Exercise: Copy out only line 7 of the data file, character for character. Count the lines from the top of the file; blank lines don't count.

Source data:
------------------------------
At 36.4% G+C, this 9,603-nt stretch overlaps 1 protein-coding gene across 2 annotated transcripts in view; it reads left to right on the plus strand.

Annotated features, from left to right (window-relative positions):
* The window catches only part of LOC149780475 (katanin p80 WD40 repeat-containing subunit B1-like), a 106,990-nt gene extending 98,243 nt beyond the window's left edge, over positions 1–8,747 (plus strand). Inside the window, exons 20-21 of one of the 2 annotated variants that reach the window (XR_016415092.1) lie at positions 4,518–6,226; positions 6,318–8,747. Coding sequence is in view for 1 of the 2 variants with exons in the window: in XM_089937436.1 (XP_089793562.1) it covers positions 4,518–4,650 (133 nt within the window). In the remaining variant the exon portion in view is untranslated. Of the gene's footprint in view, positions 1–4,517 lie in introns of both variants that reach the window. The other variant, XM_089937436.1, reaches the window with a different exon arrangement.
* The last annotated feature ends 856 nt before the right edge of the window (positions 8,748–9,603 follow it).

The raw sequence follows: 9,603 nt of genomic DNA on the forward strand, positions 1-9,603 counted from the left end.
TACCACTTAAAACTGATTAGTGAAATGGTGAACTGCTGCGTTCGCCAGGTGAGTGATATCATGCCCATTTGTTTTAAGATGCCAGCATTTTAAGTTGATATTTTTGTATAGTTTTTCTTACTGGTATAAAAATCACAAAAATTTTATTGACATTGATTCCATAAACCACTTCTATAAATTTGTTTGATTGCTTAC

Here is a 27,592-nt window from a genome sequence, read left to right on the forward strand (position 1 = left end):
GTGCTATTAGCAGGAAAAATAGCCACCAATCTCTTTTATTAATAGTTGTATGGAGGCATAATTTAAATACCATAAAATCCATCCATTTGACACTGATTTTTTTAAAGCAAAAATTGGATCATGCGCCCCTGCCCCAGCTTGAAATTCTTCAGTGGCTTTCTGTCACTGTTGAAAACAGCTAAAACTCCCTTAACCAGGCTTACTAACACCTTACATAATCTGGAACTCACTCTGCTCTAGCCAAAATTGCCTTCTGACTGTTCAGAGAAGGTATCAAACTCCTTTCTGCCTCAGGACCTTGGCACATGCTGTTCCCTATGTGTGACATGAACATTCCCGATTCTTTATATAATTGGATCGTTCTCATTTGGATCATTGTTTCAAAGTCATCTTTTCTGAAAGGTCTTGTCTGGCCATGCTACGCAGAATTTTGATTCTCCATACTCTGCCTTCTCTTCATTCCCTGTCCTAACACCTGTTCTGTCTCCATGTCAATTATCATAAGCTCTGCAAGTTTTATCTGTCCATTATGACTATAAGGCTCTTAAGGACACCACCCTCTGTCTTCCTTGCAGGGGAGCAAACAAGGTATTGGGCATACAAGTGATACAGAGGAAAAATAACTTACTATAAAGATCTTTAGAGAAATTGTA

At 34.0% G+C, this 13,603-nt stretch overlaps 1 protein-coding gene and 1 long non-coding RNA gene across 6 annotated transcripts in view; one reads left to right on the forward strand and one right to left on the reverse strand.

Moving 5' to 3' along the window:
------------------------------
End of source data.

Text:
Here is a 27,592-nt window from a genome sequence, read left to right on the forward strand (position 1 = left end):